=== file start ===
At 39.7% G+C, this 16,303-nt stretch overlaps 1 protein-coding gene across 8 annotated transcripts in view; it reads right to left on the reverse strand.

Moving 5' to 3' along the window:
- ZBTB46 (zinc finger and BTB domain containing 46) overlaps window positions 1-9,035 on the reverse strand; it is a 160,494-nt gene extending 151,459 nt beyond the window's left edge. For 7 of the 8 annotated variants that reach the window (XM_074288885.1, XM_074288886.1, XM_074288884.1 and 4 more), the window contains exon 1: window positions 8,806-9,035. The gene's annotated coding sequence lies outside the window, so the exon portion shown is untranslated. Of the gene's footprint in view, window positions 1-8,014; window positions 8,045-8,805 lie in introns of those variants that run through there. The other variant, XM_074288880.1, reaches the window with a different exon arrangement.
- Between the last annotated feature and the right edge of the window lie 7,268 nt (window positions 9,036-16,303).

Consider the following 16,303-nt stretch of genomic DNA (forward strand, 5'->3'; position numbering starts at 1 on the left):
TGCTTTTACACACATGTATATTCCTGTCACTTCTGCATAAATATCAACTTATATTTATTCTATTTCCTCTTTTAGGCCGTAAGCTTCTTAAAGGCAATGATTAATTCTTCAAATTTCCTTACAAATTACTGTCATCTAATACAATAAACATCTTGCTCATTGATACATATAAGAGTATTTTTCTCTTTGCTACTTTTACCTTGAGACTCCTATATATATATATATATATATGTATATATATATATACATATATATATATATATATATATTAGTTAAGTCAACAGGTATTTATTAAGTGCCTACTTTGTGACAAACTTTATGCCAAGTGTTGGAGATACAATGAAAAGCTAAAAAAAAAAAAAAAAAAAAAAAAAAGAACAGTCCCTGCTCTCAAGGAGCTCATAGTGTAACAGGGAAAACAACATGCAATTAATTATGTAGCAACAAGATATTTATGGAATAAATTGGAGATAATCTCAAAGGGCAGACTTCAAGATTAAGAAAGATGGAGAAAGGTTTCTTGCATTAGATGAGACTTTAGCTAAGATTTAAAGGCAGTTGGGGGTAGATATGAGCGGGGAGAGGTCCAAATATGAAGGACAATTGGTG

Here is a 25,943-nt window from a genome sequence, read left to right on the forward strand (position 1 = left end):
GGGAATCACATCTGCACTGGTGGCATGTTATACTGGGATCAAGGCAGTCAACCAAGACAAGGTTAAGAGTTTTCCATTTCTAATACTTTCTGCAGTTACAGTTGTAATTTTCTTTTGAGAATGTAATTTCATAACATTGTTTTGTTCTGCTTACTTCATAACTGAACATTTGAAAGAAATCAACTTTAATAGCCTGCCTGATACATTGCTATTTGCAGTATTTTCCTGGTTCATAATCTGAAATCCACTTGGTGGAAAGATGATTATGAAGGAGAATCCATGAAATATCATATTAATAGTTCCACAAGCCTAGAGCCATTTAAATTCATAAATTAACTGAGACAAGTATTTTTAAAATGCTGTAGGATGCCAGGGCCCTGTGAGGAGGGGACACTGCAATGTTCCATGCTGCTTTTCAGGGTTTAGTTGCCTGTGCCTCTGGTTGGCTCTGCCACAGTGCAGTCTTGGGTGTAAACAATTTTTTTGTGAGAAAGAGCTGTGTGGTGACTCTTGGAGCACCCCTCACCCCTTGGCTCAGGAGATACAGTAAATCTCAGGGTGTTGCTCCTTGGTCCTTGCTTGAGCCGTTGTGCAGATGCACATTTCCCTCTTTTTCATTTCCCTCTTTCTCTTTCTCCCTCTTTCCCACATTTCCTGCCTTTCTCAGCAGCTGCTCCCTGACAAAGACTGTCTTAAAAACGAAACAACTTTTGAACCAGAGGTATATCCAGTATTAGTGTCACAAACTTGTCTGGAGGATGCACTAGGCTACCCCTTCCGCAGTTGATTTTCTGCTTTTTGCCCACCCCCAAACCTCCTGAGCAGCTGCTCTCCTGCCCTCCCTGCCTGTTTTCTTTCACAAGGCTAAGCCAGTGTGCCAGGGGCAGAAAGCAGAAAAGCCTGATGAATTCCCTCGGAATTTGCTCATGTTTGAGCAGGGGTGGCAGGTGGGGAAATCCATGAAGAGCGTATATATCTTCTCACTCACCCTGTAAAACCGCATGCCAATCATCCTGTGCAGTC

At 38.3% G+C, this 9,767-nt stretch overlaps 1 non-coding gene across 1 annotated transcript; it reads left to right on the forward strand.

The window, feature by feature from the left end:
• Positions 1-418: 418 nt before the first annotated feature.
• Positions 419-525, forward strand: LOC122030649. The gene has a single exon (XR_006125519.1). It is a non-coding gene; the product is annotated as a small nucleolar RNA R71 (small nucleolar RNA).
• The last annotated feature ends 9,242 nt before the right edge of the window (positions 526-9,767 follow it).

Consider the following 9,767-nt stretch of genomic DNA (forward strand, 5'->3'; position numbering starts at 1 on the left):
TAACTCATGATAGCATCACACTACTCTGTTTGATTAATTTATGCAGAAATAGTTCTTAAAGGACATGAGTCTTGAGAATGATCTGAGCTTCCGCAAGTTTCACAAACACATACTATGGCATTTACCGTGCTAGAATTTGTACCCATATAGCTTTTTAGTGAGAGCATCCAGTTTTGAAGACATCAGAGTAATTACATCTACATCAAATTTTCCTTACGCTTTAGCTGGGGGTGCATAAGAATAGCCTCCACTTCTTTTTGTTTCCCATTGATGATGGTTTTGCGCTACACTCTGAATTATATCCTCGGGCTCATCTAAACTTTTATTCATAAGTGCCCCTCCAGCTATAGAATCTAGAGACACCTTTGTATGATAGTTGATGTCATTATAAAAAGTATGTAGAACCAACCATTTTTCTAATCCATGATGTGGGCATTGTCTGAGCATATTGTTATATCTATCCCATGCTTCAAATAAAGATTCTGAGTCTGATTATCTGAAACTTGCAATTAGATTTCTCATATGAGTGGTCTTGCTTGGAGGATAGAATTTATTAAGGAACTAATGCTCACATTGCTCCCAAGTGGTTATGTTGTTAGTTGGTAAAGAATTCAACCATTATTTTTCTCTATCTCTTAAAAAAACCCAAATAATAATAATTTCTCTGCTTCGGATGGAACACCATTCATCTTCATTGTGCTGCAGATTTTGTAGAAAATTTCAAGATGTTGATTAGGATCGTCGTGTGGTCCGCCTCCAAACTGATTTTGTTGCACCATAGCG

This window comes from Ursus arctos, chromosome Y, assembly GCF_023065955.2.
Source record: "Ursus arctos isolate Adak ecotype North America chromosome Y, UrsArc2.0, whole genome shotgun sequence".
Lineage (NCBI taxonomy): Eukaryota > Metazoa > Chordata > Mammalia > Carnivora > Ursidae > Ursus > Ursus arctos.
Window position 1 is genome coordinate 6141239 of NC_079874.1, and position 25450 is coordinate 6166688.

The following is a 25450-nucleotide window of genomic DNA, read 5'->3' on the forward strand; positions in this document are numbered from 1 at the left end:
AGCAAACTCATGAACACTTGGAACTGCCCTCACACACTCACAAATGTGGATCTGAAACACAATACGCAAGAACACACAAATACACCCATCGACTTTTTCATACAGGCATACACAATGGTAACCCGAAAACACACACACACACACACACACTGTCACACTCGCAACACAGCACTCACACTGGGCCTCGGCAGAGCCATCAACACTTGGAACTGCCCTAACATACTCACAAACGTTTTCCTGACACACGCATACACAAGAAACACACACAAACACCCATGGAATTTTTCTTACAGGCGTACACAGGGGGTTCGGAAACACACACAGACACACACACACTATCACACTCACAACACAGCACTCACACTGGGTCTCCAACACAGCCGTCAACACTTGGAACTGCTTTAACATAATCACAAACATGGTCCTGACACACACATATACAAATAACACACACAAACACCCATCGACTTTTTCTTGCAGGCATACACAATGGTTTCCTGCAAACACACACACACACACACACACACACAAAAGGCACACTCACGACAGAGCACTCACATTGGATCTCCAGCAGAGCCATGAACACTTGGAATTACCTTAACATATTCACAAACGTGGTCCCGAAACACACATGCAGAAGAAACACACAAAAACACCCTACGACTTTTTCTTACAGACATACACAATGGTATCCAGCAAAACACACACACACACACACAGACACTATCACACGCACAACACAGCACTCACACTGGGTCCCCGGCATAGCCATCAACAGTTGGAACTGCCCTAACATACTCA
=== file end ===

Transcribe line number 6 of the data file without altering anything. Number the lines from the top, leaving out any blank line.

TGCTTTTACACACATGTATATTCCTGTCACTTCTGCATAAATATCAACTTATATTTATTCTATTTCCTCTTTTAGGCCGTAAGCTTCTTAAAGGCAATGATTAATTCTTCAAATTTCCTTACAAATTACTGTCATCTAATACAATAAACATCTTGCTCATTGATACATATAAGAGTATTTTTCTCTTTGCTACTTTTACCTTGAGACTCCTATATATATATATATATATATGTATATATATATATACATATATATATATATATATATATTAGTTAAGTCAACAGGTATTTATTAAGTGCCTACTTTGTGACAAACTTTATGCCAAGTGTTGGAGATACAATGAAAAGCTAAAAAAAAAAAAAAAAAAAAAAAAAAGAACAGTCCCTGCTCTCAAGGAGCTCATAGTGTAACAGGGAAAACAACATGCAATTAATTATGTAGCAACAAGATATTTATGGAATAAATTGGAGATAATCTCAAAGGGCAGACTTCAAGATTAAGAAAGATGGAGAAAGGTTTCTTGCATTAGATGAGACTTTAGCTAAGATTTAAAGGCAGTTGGGGGTAGATATGAGCGGGGAGAGGTCCAAATATGAAGGACAATTGGTG